The only closed subscheme of an affine scheme is the scheme itself?

I was recently reading this excerpt from Mumford's Red Book. It concerns showing that every closed subscheme of an affine scheme $\text{Spec }R$ is determined by an ideal $R$. The individual steps themselves don't seem too hard, but once I realized what he was actually proving I became very confused. He defines the inclusion morphism $f: Y \longrightarrow \text{Spec }R$ where $Y$ is a closed subscheme of $\text{Spec }R$. He then proves, in the second paragraph of the excerpt I linked above, that $f$ is surjective. I originally thought this was a typo, but it seems to be the genuine conclusion of his argument. How is this possibly? How is the inclusion of a closed subscheme of an affine scheme surjective? That would mean that every closed subscheme of an affine scheme is homeomorphic to the whole affine scheme itself. That surely can't be the case, can it? It seems that either it is a mistake, or I have hugely misunderstood something. Knowing me, it's the latter.

Note also for those not familiar with the older terminology, Mumford uses the term "prescheme" in the same way modern authors use the term "scheme", and reserves that term for those preschemes which are separated.

• He only proves f is surjective when A is the zero ideal. – user204299 Oct 7 '17 at 1:57
• @Jake Where does he use the fact that $A$ is the zero ideal? Or even suggest that? – Joe Oct 7 '17 at 2:00
• He explicitly assumes A=(0) in the proof. He shows f factors as $Y \to \operatorname{Spec} \left( {R/A} \right) \to \operatorname{Spec} \left( R \right)$ and so what is left is to prove $Y \to \operatorname{Spec} \left( {R/A} \right)$ isomorphism. Since ${\mathcal{O}_Y}$ is just ${\mathcal{O}_{\operatorname{Spec} R}}/\mathcal{Q}$, he reduces to proving the case where A=(0). – user204299 Oct 7 '17 at 2:38

$$\DeclareMathOperator{\Spec}{Spec}$$ The morphism $$f: Y \rightarrow X$$ is a closed subscheme of $$X = \Spec R$$. This means that the underlying space of $$Y$$ is a closed subset of $$X$$, the underlying map of $$f$$ is inclusion, and $$f^{\#}: \mathcal O_X \rightarrow f_{\ast} \mathcal O_Y$$ is a surjective morphism of sheaves. In Mumford's notation, $$\mathcal Q$$ is the kernel of the morphism $$f^{\#}$$; it is a sheaf of ideals of $$\mathcal O_X$$.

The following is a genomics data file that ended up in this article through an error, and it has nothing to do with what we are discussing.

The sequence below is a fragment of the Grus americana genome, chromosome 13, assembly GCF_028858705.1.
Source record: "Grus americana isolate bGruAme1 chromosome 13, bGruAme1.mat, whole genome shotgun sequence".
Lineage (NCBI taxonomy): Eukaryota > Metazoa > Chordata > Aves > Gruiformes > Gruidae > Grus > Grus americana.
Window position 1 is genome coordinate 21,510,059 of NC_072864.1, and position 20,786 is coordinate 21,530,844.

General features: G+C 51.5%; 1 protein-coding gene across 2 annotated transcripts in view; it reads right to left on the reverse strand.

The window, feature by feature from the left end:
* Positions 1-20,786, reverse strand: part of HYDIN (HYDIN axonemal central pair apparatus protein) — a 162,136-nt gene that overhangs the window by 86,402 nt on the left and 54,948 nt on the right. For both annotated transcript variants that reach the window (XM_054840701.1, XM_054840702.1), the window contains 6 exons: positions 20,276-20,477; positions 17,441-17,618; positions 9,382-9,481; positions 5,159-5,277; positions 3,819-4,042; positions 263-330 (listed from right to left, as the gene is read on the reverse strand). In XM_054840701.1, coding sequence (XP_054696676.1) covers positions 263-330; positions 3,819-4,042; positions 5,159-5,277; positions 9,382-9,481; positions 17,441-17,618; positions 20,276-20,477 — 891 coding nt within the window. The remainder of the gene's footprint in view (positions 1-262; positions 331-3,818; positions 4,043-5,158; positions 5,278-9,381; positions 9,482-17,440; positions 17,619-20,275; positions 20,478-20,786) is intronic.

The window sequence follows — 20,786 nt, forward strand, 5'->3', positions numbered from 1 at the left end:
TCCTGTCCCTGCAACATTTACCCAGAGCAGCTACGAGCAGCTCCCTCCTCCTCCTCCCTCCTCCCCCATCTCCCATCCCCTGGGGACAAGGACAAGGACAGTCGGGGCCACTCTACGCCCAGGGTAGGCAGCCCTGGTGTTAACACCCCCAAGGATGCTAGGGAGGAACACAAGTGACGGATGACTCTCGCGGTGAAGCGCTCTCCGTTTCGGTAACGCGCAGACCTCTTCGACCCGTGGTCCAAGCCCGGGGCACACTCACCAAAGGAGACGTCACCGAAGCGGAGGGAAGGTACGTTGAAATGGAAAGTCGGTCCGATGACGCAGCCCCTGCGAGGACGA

In particular, $$A := \mathcal Q(X)$$ is the kernel of the ring homomorphism $$f^{\#}(X)$$ going from $$\mathcal O_X(X) = R$$ to $$f_{\ast}\mathcal O_Y(X) = \mathcal O_Y(Y)$$. So by the first isomorphism theorem, there exists a unique ring homomorphism $$\phi: R/A \rightarrow \mathcal O_Y(Y)$$ such that $$\phi \circ \pi = f^{\#}(X)$$. It is injective.

A homomorphism from a ring into the global section of a scheme, corresponds bijectively to a morphism from that scheme to the spectrum of the ring. Therefore, the morphism of schemes $$g: Y \rightarrow \textrm{Spec}(R/A)$$ corresponding to the ring homomorphism $$\phi$$, is the unique morphism of schemes such that $$i \circ g = f$$, where $$i: \textrm{Spec}(R/A) \rightarrow X$$ is the morphism of schemes corresponding to $$\pi$$.

Mumford wants to show that $$g$$ is an isomorphism of schemes. In particular, $$Y$$ will be affine, and the morphism $$g$$ will basically be the morphism coming from the projection onto a quotient ring. There are two things you can check about $$g$$:

1 . The map on global sections $$g^{\#}(X)$$ is injective: this map is just $$\phi$$, which we know is injective.

2 . $$g: Y \rightarrow \textrm{Spec}(R/A)$$ is a closed immersion. The underlying map is inclusion (since this is the case for $$f$$ and $$i$$), and since $$f^{\#} = (i \circ g)^{\#} = i_{\ast}(g^{\#}) \circ i^{\#}$$ is surjective, so is $$i_{\ast}(g^{\#})$$, hence so is $$g^{\#}$$.

Thus $$\textrm{Spec}(R/A)$$ becomes your new $$X$$, and $$g$$ becomes your new $$f$$, and you have reduced to showing that $$f$$ is an isomorphism of schemes in the special case where the map on global sections is injective.

• I was wondering if you could elaborate a bit on why $i_{*}g^{\#}$ being surjective means that $g^{\#}$ is surjective? Surely the direct image functor doesn't reflect surjections in general? – Luke Oct 7 '17 at 22:26
• It does not in general. But in this case, $i$ is the inclusion of a closed set $Z_0 = \textrm{Spec}(A/I)$ into $X$. In this special case, $i_{\ast}$ is a faithfully exact, faithful functor from the category of sheaves on $Z_0$ to that of sheaves on $X$. The essential image is those sheaves whose stalk at $x \in X - Z_0$ is zero, and a quasi-inverse of $i_{\ast}$ is $i^{-1}$. Mumford basically says all this in the section before this theorem. And for our purposes, what we need is that $i_{\ast}$ sends surjective morphisms to surjective morphisms and conversely. – D_S Oct 7 '17 at 23:04
• Ahh, of course, it has a right adjoint given by the extension by zero as you describe. Since it is also a right adjoint itself, exactness follows. I'll read up to convince myself of the faithfullness part, but thanks! Edit: Sorry, I meant compactly supported sections, not extension by zero. – Luke Oct 7 '17 at 23:23
• It's easy to prove directly that if $i_{\ast}(\alpha)$ is surjective, then so is $\alpha$, by checking surjectivity at the stalks. This is because $(i_{\ast}F)_x = F_x$ for all $x \in Z_0$, and $0$ if $x \not\in Z_0$. – D_S Oct 7 '17 at 23:36